I help war widows. Trump's callous insult of military won't be forgotten this Memorial Day.

Thirteen years before Donald Trump referred to the American service members who died in France during World War I as “suckers" and "losers,” I was already driving around with a Costco-size pack of toilet paper in the back of my SUV. New widows, I had learned, always need toilet paper.

I started leading Care Teams in 2005, only we didn’t call them that then. We didn’t call them anything back then. We just helped. We, military spouses, showed up after the soldiers in dress uniforms notified someone just like us that the person she loved most in this world was never coming home. As the wife of an enlisted U.S. Army Special Forces soldier who spent more time deployed than home, my husband’s friends were the ones dying, and my friends were their widows.

Sometimes we were there to simply be a friend to a woman who didn’t have any friends nearby, but mostly we quietly did all the little things life requires of people, things people can’t do when they’re in shock and grieving. Because most military families live far from their hometowns, they rarely have a local network to lean on during a tragedy. We became their local network.

We vacuumed, we washed dishes, we walked their dogs. We prepared their houses for the stream of people who were about to appear. We bought groceries, arranged meal trains, picked up their family members from the airport and met their kids at the bus stop, fully aware – though those children weren’t yet – that they were having the last normal moments of their entire lives.

Furious and disgusted

Early in 2005 I learned to always bring toilet paper with me. When the widow wasn’t looking, I would sneak a few rolls into her bathroom. It seems like a tiny, insignificant thing, and it was, but I quickly saw that the last thing anyone needs when their world has collapsed is to also be out of toilet paper. Some of those years, the casualties came often enough that I just kept a giant pack in my car.

I was still leading Care Teams and still carting around toilet paper in November 2018 when then-President Trump called the U.S. Marines who died at Belleau Wood in France as “suckers” and the American soldiers buried at Aisne-Marne American Cemetery outside Paris “losers.”

I was furious and disgusted even though, like everyone else, I had become conditioned to our president saying horrible things. but there were some lines that even the most ardently antiwar protesters were too decent to cross, and this man – the president of the United States – had just spit on those lines. But I didn’t have time to stay mad then.

We were at war, and we were still getting new widows.

Military heroes need our help: We fail veterans once they return to civilian lives. That doesn't have to be the case.

In the months following President Trump’s callous insult, my husband’s unit would lose six more soldiers in Afghanistan. I had the privilege of knowing most of them before the deployment and there was not a sucker or a loser among them. They were committed, proud, well-trained and highly competent patriots, and they were some of the greatest people I’ve ever known.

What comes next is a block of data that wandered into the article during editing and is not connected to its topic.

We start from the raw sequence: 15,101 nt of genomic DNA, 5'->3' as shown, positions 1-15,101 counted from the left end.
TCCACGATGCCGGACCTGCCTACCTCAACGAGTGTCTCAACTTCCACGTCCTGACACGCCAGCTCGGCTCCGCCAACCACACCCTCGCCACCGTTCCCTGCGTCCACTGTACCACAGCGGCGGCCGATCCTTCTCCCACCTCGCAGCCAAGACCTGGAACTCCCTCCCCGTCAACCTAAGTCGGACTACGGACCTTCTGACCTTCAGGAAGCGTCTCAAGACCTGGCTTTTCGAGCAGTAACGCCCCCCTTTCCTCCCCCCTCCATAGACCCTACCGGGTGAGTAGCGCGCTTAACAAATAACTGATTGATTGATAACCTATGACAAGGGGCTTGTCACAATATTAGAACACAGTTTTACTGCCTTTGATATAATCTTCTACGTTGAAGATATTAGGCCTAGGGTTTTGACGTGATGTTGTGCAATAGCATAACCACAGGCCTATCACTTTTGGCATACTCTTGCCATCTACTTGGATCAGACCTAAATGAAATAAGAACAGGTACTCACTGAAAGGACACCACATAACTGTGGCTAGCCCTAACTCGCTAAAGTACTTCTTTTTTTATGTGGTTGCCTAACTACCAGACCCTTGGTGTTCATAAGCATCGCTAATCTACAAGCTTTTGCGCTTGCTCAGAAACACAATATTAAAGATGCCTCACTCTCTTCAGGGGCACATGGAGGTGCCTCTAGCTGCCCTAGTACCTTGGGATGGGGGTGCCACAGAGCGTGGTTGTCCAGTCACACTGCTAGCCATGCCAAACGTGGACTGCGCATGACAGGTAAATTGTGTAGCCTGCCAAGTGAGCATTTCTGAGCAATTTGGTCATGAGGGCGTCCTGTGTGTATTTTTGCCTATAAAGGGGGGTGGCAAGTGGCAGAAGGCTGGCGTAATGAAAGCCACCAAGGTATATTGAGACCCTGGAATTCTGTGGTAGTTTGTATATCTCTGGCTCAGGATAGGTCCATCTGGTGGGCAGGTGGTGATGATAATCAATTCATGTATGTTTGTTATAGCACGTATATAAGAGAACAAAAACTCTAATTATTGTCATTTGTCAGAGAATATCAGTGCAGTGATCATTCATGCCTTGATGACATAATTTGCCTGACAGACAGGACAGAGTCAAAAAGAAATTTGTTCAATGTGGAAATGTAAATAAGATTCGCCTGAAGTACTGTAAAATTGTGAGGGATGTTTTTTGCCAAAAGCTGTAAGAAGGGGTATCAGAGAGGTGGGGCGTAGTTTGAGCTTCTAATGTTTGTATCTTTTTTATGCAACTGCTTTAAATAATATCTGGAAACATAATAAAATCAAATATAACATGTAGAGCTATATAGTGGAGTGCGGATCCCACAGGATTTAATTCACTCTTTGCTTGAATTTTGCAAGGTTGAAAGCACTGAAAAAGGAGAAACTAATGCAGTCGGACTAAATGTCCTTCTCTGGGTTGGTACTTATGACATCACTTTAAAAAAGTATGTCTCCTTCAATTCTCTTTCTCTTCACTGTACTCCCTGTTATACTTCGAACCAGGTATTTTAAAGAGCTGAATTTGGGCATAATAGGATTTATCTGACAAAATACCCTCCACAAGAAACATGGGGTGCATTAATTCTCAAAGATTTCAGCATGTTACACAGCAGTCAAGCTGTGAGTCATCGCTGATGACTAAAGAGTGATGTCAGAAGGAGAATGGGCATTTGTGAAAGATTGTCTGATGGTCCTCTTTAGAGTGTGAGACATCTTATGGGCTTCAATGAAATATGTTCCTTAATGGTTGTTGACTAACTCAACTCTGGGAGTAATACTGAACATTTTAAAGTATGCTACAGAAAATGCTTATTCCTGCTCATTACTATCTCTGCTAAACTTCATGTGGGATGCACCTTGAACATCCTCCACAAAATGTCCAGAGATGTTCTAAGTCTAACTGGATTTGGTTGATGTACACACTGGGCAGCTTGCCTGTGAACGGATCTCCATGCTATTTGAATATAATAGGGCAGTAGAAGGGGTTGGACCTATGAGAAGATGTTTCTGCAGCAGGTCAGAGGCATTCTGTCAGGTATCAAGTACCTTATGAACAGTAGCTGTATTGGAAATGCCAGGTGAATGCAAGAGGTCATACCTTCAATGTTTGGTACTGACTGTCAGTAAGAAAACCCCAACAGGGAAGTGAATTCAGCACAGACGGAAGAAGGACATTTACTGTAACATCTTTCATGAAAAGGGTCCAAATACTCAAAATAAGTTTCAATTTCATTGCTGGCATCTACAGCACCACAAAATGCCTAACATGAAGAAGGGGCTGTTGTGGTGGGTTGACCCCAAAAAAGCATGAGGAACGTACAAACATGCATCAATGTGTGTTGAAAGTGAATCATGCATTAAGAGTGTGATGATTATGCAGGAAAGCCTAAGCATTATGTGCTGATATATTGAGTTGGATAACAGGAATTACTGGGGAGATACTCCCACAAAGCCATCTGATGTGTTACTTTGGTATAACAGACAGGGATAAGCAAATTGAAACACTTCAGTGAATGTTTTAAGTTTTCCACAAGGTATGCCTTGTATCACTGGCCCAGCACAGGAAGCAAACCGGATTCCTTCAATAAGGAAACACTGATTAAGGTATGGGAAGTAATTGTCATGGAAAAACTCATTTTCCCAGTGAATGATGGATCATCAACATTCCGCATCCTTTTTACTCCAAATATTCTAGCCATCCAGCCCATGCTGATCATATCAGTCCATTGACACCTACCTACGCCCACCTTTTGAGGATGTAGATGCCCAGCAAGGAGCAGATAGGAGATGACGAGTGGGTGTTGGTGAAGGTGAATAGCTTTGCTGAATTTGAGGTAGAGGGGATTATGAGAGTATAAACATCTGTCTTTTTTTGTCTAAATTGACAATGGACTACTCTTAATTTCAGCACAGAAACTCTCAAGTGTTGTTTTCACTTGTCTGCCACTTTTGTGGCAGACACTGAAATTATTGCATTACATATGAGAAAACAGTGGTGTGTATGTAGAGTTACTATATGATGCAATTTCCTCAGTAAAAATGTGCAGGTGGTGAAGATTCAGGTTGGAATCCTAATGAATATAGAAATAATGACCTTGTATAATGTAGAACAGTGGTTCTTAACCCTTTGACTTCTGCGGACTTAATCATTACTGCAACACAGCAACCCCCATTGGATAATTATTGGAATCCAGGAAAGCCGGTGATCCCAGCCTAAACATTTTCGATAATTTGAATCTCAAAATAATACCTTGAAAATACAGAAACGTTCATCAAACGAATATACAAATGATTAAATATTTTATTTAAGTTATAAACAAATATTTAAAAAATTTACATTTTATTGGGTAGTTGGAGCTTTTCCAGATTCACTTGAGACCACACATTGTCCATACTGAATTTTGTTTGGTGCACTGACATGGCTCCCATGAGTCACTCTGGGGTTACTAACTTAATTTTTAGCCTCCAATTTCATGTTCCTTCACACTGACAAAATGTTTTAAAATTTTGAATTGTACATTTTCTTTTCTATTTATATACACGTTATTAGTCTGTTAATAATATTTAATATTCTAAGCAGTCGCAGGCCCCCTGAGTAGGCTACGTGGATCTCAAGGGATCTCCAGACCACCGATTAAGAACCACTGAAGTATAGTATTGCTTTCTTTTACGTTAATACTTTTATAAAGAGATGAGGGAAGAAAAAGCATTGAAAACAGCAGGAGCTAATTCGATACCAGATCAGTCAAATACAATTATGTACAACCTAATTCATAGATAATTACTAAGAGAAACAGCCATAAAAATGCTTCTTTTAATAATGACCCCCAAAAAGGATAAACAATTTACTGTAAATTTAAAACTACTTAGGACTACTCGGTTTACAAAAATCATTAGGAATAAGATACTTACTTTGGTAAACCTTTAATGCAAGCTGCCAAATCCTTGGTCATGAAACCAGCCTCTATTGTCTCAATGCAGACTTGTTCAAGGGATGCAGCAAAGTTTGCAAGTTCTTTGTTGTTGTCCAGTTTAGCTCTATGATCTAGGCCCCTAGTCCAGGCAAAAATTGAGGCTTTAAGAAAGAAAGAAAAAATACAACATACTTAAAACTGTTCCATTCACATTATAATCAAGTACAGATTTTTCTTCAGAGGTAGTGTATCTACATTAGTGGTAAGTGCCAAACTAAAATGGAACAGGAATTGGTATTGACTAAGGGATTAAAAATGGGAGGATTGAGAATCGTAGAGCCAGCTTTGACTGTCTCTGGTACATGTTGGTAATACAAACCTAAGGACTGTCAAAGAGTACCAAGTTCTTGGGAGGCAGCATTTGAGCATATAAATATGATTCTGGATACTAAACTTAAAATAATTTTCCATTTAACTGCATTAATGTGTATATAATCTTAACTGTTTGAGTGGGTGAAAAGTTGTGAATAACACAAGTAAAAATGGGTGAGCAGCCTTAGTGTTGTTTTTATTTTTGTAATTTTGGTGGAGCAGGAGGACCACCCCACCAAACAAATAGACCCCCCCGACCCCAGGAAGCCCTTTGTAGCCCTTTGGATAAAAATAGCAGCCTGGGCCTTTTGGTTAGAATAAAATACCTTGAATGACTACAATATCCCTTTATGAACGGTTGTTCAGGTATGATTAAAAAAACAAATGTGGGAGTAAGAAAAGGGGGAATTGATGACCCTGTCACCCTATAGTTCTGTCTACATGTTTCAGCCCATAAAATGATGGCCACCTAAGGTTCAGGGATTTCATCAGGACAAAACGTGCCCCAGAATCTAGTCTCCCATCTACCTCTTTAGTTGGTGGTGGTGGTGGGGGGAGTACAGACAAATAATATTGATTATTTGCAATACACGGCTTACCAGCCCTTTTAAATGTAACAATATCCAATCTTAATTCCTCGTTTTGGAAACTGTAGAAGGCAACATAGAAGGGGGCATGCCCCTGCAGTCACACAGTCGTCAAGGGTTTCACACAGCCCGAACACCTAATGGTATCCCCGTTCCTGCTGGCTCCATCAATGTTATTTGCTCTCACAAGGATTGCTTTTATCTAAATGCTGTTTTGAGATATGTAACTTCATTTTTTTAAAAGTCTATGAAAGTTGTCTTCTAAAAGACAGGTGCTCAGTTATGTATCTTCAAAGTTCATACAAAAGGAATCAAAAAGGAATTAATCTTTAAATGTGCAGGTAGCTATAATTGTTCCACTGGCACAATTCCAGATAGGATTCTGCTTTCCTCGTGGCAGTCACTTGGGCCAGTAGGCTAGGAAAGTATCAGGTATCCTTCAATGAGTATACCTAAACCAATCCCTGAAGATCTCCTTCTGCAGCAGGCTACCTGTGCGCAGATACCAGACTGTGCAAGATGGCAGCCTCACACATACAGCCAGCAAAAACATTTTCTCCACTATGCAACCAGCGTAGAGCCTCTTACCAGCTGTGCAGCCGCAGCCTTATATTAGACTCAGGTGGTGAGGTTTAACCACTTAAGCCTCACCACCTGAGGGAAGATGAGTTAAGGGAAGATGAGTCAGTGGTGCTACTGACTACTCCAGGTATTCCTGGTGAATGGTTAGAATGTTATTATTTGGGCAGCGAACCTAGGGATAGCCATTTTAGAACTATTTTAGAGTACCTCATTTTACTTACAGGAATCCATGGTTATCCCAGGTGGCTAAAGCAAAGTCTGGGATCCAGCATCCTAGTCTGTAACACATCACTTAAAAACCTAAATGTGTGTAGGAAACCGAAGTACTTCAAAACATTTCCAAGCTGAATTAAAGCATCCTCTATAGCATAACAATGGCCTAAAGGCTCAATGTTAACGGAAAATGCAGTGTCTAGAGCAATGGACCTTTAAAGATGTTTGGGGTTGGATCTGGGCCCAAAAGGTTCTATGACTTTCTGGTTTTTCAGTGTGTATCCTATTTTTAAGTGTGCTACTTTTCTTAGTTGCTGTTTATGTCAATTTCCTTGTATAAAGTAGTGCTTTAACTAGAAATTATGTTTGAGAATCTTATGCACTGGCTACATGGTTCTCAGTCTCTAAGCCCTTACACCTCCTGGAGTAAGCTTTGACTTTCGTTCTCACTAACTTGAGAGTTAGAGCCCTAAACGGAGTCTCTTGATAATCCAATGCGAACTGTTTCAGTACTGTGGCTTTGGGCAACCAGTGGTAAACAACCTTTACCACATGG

We spouses readied and filled the chapel for their memorials. We gave crayons to their children to help them sit through the service. We held their mothers’ hands. We had no time to ruminate on our president’s inability to display even the most basic level of respect.

There were dogs that needed walking and meals to be made. And – for one family – a lot of baby formula and diapers to buy for a very shy widow with a very small baby living in a tiny rural town.

A commander in chief should honor service

There was no time to dwell on Trump’s comments then, but there is time now, especially as he is again within reach of being commander in chief of the world’s greatest fighting force.

In military communities, and in most civilian communities, we revere the people who gave their lives for our country. We honor them and we take care of their families. Not because there’s something in it for us, but because it’s the right thing to do. We do it because when they saw a need, they stepped up, and we owe them at least that much. We do it because we know our large, diverse country is held together only by an understanding of shared sacrifice.

My son died by suicide. We must be brave enough to admit the problem and help veterans like him.

How did we get to a place where mocking our nation’s war dead is not an immediate disqualifier for a commander in chief?

Why would any young person agree to wear a military uniform knowing that even their president does not honor their service?

And why would anyone who has served in our military ever forgive Donald Trump for denigrating their brothers who were killed in action?

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The irony in Trump’s "Make America Great Again" slogan is that, in the years since Trump entered politics, he has remade our country in his own image, a "what’s in it for me" nation where mocking the very concept of sacrifice carries no political repercussions.

If we elect him again, we are the suckers and losers.

Rebekah Sanderlin is a writer, a military advocate and the longtime spouse of a U.S. Army Special Forces veteran. She is a former columnist and reporter for The Fayetteville Observer, where this column first appeared.

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This article originally appeared on The Fayetteville Observer: I'm an Army wife who helps war widows. Trump's military insults matter